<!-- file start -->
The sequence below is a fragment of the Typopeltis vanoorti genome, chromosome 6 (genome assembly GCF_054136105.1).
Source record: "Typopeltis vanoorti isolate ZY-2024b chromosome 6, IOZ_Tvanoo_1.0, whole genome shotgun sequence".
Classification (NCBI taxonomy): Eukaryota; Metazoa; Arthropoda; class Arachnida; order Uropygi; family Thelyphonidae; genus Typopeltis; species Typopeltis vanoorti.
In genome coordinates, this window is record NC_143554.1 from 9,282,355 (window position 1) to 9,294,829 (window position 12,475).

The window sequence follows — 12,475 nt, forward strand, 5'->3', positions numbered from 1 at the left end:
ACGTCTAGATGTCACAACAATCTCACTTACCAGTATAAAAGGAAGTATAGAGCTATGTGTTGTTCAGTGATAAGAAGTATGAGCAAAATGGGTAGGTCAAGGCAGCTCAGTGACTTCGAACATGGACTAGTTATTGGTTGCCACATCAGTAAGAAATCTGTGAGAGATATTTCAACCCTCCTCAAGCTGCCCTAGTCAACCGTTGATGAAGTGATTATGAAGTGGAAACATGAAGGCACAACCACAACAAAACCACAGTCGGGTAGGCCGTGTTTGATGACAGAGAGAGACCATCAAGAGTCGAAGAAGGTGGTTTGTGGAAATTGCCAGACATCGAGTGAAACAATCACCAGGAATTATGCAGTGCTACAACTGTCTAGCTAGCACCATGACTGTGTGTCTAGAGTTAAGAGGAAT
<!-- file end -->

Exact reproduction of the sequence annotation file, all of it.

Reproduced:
The sequence below is a fragment of the Typopeltis vanoorti genome, chromosome 6 (genome assembly GCF_054136105.1).
Source record: "Typopeltis vanoorti isolate ZY-2024b chromosome 6, IOZ_Tvanoo_1.0, whole genome shotgun sequence".
Classification (NCBI taxonomy): Eukaryota; Metazoa; Arthropoda; class Arachnida; order Uropygi; family Thelyphonidae; genus Typopeltis; species Typopeltis vanoorti.
In genome coordinates, this window is record NC_143554.1 from 9,282,355 (window position 1) to 9,294,829 (window position 12,475).

The window sequence follows — 12,475 nt, forward strand, 5'->3', positions numbered from 1 at the left end:
ACGTCTAGATGTCACAACAATCTCACTTACCAGTATAAAAGGAAGTATAGAGCTATGTGTTGTTCAGTGATAAGAAGTATGAGCAAAATGGGTAGGTCAAGGCAGCTCAGTGACTTCGAACATGGACTAGTTATTGGTTGCCACATCAGTAAGAAATCTGTGAGAGATATTTCAACCCTCCTCAAGCTGCCCTAGTCAACCGTTGATGAAGTGATTATGAAGTGGAAACATGAAGGCACAACCACAACAAAACCACAGTCGGGTAGGCCGTGTTTGATGACAGAGAGAGACCATCAAGAGTCGAAGAAGGTGGTTTGTGGAAATTGCCAGACATCGAGTGAAACAATCACCAGGAATTATGCAGTGCTACAACTGTCTAGCTAGCACCATGACTGTGTGTCTAGAGTTAAGAGGAAT